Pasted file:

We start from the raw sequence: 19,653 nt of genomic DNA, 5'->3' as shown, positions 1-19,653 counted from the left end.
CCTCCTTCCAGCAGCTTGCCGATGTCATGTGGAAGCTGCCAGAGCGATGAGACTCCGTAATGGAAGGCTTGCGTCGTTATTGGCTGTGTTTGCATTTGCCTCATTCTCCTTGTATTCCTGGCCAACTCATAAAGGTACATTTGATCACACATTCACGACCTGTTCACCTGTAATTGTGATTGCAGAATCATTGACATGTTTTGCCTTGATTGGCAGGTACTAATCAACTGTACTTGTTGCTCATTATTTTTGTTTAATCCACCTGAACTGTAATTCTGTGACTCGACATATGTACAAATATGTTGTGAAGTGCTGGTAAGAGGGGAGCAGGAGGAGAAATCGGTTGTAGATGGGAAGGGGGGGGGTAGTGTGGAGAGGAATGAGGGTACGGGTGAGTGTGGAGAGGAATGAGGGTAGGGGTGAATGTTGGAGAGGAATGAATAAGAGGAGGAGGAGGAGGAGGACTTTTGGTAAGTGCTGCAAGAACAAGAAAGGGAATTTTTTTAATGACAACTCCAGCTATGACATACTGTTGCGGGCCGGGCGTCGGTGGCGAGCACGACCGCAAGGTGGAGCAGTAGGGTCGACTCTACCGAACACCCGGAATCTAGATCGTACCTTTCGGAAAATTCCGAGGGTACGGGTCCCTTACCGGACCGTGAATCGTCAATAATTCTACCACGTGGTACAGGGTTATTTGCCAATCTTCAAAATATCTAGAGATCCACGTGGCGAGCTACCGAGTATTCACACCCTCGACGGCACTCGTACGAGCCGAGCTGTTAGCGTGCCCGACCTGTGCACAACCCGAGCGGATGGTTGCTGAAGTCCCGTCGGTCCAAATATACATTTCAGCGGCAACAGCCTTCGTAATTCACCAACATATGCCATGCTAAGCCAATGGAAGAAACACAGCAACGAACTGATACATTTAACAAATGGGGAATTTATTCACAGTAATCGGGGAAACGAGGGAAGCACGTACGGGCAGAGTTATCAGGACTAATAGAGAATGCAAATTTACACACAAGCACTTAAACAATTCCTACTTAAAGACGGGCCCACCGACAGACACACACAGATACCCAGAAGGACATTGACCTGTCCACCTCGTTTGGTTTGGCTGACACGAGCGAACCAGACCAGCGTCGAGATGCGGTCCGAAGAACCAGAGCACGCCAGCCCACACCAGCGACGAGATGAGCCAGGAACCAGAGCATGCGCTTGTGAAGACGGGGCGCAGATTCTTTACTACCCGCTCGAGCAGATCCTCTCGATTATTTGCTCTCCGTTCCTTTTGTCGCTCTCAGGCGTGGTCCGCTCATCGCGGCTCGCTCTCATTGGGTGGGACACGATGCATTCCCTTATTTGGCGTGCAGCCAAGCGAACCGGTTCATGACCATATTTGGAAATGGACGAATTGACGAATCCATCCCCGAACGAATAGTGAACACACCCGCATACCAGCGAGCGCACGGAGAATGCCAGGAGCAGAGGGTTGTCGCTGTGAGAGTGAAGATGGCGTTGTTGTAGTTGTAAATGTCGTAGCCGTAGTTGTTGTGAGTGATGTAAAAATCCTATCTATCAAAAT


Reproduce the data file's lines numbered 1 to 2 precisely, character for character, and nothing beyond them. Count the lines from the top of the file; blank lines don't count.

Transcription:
We start from the raw sequence: 19,653 nt of genomic DNA, 5'->3' as shown, positions 1-19,653 counted from the left end.
CCTCCTTCCAGCAGCTTGCCGATGTCATGTGGAAGCTGCCAGAGCGATGAGACTCCGTAATGGAAGGCTTGCGTCGTTATTGGCTGTGTTTGCATTTGCCTCATTCTCCTTGTATTCCTGGCCAACTCATAAAGGTACATTTGATCACACATTCACGACCTGTTCACCTGTAATTGTGATTGCAGAATCATTGACATGTTTTGCCTTGATTGGCAGGTACTAATCAACTGTACTTGTTGCTCATTATTTTTGTTTAATCCACCTGAACTGTAATTCTGTGACTCGACATATGTACAAATATGTTGTGAAGTGCTGGTAAGAGGGGAGCAGGAGGAGAAATCGGTTGTAGATGGGAAGGGGGGGGGTAGTGTGGAGAGGAATGAGGGTACGGGTGAGTGTGGAGAGGAATGAGGGTAGGGGTGAATGTTGGAGAGGAATGAATAAGAGGAGGAGGAGGAGGAGGACTTTTGGTAAGTGCTGCAAGAACAAGAAAGGGAATTTTTTTAATGACAACTCCAGCTATGACATACTGTTGCGGGCCGGGCGTCGGTGGCGAGCACGACCGCAAGGTGGAGCAGTAGGGTCGACTCTACCGAACACCCGGAATCTAGATCGTACCTTTCGGAAAATTCCGAGGGTACGGGTCCCTTACCGGACCGTGAATCGTCAATAATTCTACCACGTGGTACAGGGTTATTTGCCAATCTTCAAAATATCTAGAGATCCACGTGGCGAGCTACCGAGTATTCACACCCTCGACGGCACTCGTACGAGCCGAGCTGTTAGCGTGCCCGACCTGTGCACAACCCGAGCGGATGGTTGCTGAAGTCCCGTCGGTCCAAATATACATTTCAGCGGCAACAGCCTTCGTAATTCACCAACATATGCCATGCTAAGCCAATGGAAGAAACACAGCAACGAACTGATACATTTAACAAATGGGGAATTTATTCACAGTAATCGGGGAAACGAGGGAAGCACGTACGGGCAGAGTTATCAGGACTAATAGAGAATGCAAATTTACACACAAGCACTTAAACAATTCCTACTTAAAGACGGGCCCACCGACAGACACACACAGATACCCAGAAGGACATTGACCTGTCCACCTCGTTTGGTTTGGCTGACACGAGCGAACCAGACCAGCGTCGAGATGCGGTCCGAAGAACCAGAGCACGCCAGCCCACACCAGCGACGAGATGAGCCAGGAACCAGAGCATGCGCTTGTGAAGACGGGGCGCAGATTCTTTACTACCCGCTCGAGCAGATCCTCTCGATTATTTGCTCTCCGTTCCTTTTGTCGCTCTCAGGCGTGGTCCGCTCATCGCGGCTCGCTCTCATTGGGTGGGACACGATGCATTCCCTTATTTGGCGTGCAGCCAAGCGAACCGGTTCATGACCATATTTGGAAATGGACGAATTGACGAATCCATCCCCGAACGAATAGTGAACACACCCGCATACCAGCGAGCGCACGGAGAATGCCAGGAGCAGAGGGTTGTCGCTGTGAGAGTGAAGATGGCGTTGTTGTAGTTGTAAATGTCGTAGCCGTAGTTGTTGTGAGTGATGTAAAAATCCTATCTATCAAAAT